Casablanca — The just-concluded parliamentary session saw some highly charged debates but it lacked lustre in the end, opposition MPs say.
Parliament ended its 2012 autumnal session this week with opposition MPs saying that the Moroccan legislature had accomplished little since October.
The speakers of both parliamentary houses on Tuesday (February 12th) reeled off a list of accomplishments and gave a largely favourable review of those deliberations.
Yet the opposition saw the session differently. The deliberations were ineffective and did not live up to expectations, at least one opposition MP said.
"We presented proposals to the government, but were disappointed by its non-responsiveness," Rachid Talbi Alami, who leads the Rally of Independents group, told Magharebia.
The opposition also criticised the ruling coalition for poorly co-ordinating parliamentary proceedings, failing to involve all parties in participating in the making of laws, as well as not upholding what the session's agenda set out to do.
Among other questions, the agenda sought to deal with the issues of reassessing laws dealing with regionalisation and the constitutionalisation of the Tamazight language.
When the session was still on in January, opposition MPs criticised the government for being slow to respond to their motions and questions on the floor.
"Ministers do not reply in due time to questions from MPs, especially those relating to current affairs," Socialist Union of Popular Forces (USFP) deputy Rachida Benmasoud told Magharebia on January 22nd.
Nonetheless, as they presided over Tuesday's final plenaries for their respective chambers, the speakers of the upper and lower houses presented a positive assessment of how the legislature had performed.
House of Representatives Speaker Karim Ghellab and House of Councillors Speaker Mohamed Cheikh Biadillah each gave an inventory of the number of bills voted or deliberated on since October.
During the session, the House of Representatives adopted 52 texts, including 48 draft laws and four legislative proposals, Ghellab said.
"Several draft laws were adopted as part of efforts to support Morocco's development in terms of governance and competitiveness reinforcement, and the financial system was updated," Ghellab said.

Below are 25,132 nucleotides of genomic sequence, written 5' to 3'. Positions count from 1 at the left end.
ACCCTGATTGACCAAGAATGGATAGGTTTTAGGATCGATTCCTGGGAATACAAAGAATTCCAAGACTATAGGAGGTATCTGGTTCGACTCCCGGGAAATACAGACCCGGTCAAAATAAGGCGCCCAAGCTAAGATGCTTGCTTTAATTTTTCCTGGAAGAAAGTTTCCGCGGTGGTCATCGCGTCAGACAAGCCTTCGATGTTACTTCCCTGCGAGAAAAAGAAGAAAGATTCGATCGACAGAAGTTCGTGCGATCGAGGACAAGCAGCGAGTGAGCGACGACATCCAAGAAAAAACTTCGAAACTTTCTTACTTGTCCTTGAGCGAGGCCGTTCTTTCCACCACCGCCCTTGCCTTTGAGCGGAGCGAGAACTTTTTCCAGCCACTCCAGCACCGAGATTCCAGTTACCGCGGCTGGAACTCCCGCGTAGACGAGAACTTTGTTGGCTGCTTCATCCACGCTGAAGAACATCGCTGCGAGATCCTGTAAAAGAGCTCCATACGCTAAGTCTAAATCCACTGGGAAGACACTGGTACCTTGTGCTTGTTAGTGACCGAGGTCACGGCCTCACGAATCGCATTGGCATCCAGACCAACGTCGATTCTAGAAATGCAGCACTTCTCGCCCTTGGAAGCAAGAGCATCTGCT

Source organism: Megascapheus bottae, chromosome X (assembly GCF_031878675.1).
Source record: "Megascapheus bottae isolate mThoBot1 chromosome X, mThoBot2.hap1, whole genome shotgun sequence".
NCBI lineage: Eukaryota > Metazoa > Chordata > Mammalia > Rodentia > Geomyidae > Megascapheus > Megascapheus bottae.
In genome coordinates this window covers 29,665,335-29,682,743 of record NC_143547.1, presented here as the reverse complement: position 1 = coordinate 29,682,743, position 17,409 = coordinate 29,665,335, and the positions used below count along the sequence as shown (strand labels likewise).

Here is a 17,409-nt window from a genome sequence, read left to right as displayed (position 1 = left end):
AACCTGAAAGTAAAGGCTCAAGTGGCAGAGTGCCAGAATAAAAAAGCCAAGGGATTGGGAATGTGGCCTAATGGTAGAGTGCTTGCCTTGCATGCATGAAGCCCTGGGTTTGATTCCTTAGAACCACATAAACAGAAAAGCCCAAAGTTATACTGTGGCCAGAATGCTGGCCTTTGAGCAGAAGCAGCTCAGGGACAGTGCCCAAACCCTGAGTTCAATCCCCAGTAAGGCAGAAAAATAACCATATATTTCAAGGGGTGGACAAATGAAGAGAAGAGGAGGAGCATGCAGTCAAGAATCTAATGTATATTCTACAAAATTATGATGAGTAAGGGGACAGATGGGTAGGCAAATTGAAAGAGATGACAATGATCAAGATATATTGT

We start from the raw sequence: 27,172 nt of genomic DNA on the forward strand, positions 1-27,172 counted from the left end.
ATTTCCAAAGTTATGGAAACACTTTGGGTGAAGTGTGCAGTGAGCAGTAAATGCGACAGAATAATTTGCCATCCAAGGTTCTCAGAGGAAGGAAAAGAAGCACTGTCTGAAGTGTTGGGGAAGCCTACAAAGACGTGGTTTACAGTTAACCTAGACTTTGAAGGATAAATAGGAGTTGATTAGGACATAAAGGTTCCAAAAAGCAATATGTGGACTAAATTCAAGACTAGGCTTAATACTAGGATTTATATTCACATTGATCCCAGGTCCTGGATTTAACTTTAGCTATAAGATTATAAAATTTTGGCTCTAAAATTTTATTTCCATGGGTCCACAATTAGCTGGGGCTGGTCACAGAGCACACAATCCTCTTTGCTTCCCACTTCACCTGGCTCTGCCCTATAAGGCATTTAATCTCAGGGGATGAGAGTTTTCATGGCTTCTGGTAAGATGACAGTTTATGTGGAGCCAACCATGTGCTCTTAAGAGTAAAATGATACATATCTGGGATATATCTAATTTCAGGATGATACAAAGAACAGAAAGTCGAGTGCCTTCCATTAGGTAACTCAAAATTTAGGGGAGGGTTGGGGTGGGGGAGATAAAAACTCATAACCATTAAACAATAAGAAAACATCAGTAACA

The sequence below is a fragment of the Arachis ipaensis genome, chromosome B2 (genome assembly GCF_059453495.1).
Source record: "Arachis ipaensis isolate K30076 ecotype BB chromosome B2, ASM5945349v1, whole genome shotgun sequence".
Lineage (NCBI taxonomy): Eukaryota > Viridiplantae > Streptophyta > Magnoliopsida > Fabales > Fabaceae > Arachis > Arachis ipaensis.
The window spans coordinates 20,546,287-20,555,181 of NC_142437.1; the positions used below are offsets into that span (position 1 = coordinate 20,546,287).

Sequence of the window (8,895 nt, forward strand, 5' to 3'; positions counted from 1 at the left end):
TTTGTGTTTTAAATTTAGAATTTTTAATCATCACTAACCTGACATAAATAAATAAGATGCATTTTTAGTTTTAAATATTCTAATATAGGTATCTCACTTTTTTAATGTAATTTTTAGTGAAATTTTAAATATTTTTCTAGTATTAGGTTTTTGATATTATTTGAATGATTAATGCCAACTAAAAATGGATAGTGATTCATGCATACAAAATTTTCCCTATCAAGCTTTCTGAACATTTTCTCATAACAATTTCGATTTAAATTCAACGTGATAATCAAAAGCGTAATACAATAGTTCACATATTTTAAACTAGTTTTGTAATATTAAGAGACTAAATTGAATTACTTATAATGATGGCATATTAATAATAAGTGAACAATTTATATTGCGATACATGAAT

In addition, the lower house considered another 62 texts, including 21 submitted by members of the opposition. Of the 2,250 questions asked by MPs during the session, the government responded to 677 written and 886 oral questions, Ghellab said in tallying numbers.
Meanwhile, the House of Councillors voted on 45 texts, Biadillah said.
These all had to do with areas of public life, Biadillah said. A big accomplishment for the House of Councillors was its passage of the 2013 Finance Law, which underwent unprecedented scrutiny before MPs voted to adopt it, he said.
"Although scrutiny and drafting took time, they were of high quality and effective," said Rachid Roukban, an MP who heads the Democratic Progress group.
Mohamed El Meniani, a journalist who specialises in parliamentary affairs, told Magharebia that "while it is true that productivity was unimpressive, it is important to remember that in terms of oversight of the government's activity, MPs were uncompromising".
"The parliament should also focus on MP absenteeism and introduce a proper code of ethics, but this issue has not yet been fully addressed," Mohamed added.
In terms of governmental oversight, this past year's sessions saw the introduction of new constitutional provisions for parliamentary debates. Article 100 of the Constitution, for example, provides for monthly opportunities in which MPs can debate public policy with the prime minister.